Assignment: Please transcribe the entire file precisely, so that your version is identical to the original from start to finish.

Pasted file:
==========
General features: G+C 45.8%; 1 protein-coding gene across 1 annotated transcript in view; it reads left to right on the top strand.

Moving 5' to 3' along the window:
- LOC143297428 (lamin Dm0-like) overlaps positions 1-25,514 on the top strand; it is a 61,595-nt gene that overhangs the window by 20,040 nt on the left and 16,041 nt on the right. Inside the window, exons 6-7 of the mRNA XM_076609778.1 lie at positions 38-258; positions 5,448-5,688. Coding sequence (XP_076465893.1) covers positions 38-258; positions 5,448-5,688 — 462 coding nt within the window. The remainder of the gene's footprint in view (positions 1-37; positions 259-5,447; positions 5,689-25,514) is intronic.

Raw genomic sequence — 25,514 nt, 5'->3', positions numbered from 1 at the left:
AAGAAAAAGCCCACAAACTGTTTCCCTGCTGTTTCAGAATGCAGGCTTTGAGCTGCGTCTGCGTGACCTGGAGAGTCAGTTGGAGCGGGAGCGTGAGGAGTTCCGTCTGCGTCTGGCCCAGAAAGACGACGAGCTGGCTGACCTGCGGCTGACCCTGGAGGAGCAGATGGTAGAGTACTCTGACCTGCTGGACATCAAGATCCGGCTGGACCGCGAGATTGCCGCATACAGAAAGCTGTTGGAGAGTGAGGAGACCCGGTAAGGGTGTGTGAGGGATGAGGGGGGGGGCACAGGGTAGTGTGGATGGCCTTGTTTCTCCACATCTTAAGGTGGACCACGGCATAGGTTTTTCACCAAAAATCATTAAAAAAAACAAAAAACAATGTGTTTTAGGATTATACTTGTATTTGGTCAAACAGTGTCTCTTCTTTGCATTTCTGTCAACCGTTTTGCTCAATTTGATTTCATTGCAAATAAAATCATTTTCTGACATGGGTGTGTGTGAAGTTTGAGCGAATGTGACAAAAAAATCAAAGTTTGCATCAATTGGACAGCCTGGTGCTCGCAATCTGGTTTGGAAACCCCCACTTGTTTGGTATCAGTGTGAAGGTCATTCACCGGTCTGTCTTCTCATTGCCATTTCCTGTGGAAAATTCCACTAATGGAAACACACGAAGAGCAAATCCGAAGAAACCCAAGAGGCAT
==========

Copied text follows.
General features: G+C 45.8%; 1 protein-coding gene across 1 annotated transcript in view; it reads left to right on the top strand.

Moving 5' to 3' along the window:
- LOC143297428 (lamin Dm0-like) overlaps positions 1-25,514 on the top strand; it is a 61,595-nt gene that overhangs the window by 20,040 nt on the left and 16,041 nt on the right. Inside the window, exons 6-7 of the mRNA XM_076609778.1 lie at positions 38-258; positions 5,448-5,688. Coding sequence (XP_076465893.1) covers positions 38-258; positions 5,448-5,688 — 462 coding nt within the window. The remainder of the gene's footprint in view (positions 1-37; positions 259-5,447; positions 5,689-25,514) is intronic.

Raw genomic sequence — 25,514 nt, 5'->3', positions numbered from 1 at the left:
AAGAAAAAGCCCACAAACTGTTTCCCTGCTGTTTCAGAATGCAGGCTTTGAGCTGCGTCTGCGTGACCTGGAGAGTCAGTTGGAGCGGGAGCGTGAGGAGTTCCGTCTGCGTCTGGCCCAGAAAGACGACGAGCTGGCTGACCTGCGGCTGACCCTGGAGGAGCAGATGGTAGAGTACTCTGACCTGCTGGACATCAAGATCCGGCTGGACCGCGAGATTGCCGCATACAGAAAGCTGTTGGAGAGTGAGGAGACCCGGTAAGGGTGTGTGAGGGATGAGGGGGGGGGCACAGGGTAGTGTGGATGGCCTTGTTTCTCCACATCTTAAGGTGGACCACGGCATAGGTTTTTCACCAAAAATCATTAAAAAAAACAAAAAACAATGTGTTTTAGGATTATACTTGTATTTGGTCAAACAGTGTCTCTTCTTTGCATTTCTGTCAACCGTTTTGCTCAATTTGATTTCATTGCAAATAAAATCATTTTCTGACATGGGTGTGTGTGAAGTTTGAGCGAATGTGACAAAAAAATCAAAGTTTGCATCAATTGGACAGCCTGGTGCTCGCAATCTGGTTTGGAAACCCCCACTTGTTTGGTATCAGTGTGAAGGTCATTCACCGGTCTGTCTTCTCATTGCCATTTCCTGTGGAAAATTCCACTAATGGAAACACACGAAGAGCAAATCCGAAGAAACCCAAGAGGCAT